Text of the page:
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Faculty & Research


What Leads to Cyberloafing: The Empirical Study of Workload, Self-Efficacy, Time Management Skills, and Mediating Effect of Job Satisfaction

Journal Article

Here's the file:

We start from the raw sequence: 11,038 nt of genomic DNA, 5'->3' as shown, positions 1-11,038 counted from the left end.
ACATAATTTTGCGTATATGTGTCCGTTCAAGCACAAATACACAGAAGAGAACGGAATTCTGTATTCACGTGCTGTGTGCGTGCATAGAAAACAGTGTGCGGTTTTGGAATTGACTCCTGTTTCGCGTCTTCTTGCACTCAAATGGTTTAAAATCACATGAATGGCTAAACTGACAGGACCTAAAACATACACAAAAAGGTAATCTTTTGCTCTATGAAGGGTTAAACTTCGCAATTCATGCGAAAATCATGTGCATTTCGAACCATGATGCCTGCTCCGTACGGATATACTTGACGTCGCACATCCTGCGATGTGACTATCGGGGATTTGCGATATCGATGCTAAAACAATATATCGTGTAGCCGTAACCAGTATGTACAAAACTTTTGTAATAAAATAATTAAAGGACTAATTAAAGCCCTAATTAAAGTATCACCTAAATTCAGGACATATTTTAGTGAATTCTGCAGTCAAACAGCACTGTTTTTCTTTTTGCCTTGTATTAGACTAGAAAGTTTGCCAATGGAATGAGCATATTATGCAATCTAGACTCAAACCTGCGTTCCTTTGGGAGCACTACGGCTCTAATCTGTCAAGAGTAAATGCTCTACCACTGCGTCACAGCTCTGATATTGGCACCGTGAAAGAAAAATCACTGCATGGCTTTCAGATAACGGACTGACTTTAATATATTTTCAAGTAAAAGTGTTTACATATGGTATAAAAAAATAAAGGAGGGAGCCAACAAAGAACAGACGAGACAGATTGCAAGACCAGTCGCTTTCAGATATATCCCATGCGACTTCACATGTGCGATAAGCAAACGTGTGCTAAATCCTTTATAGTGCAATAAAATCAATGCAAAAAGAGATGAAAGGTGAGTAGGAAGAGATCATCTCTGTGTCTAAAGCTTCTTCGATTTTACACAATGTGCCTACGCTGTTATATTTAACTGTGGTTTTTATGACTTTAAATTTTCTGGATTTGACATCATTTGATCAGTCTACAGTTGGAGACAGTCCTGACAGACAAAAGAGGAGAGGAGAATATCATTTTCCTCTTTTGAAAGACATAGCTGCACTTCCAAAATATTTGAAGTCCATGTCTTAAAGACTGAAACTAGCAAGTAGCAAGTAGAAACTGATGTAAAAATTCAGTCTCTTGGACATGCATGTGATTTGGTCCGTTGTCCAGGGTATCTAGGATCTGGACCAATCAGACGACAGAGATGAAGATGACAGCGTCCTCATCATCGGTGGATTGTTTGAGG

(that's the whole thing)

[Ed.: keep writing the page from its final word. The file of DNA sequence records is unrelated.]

This study examined the direct and indirect relationships (via job satisfaction) between workload, self-efficacy, time management skills, and cyberloafing. Survey data were collected from 217 employees representing the retail jewellery industry. To analyse the data, structural equation modelling was performed using the AMOS software package. The authors discovered that job satisfaction mediates the relationship between workload, time-management skills, self-efficacy, and cyberloafing. Moreover, they found no direct effect of workload and self-efficacy on cyberloafing. However, the authors observed that time management skills are negatively associated with cyberloafing. Thus, the findings of this study suggest that cyberloafing is a counterproductive form of withdrawal behaviour, which is a response to job dissatisfaction associated with high workload, low self-efficacy, and poor time management skills. The research results are discussed within the context of their theoretical and practical impact. The current findings are expected to facilitate further cyberloafing research and highlight the importance of job satisfaction in employees’ cyberloafing.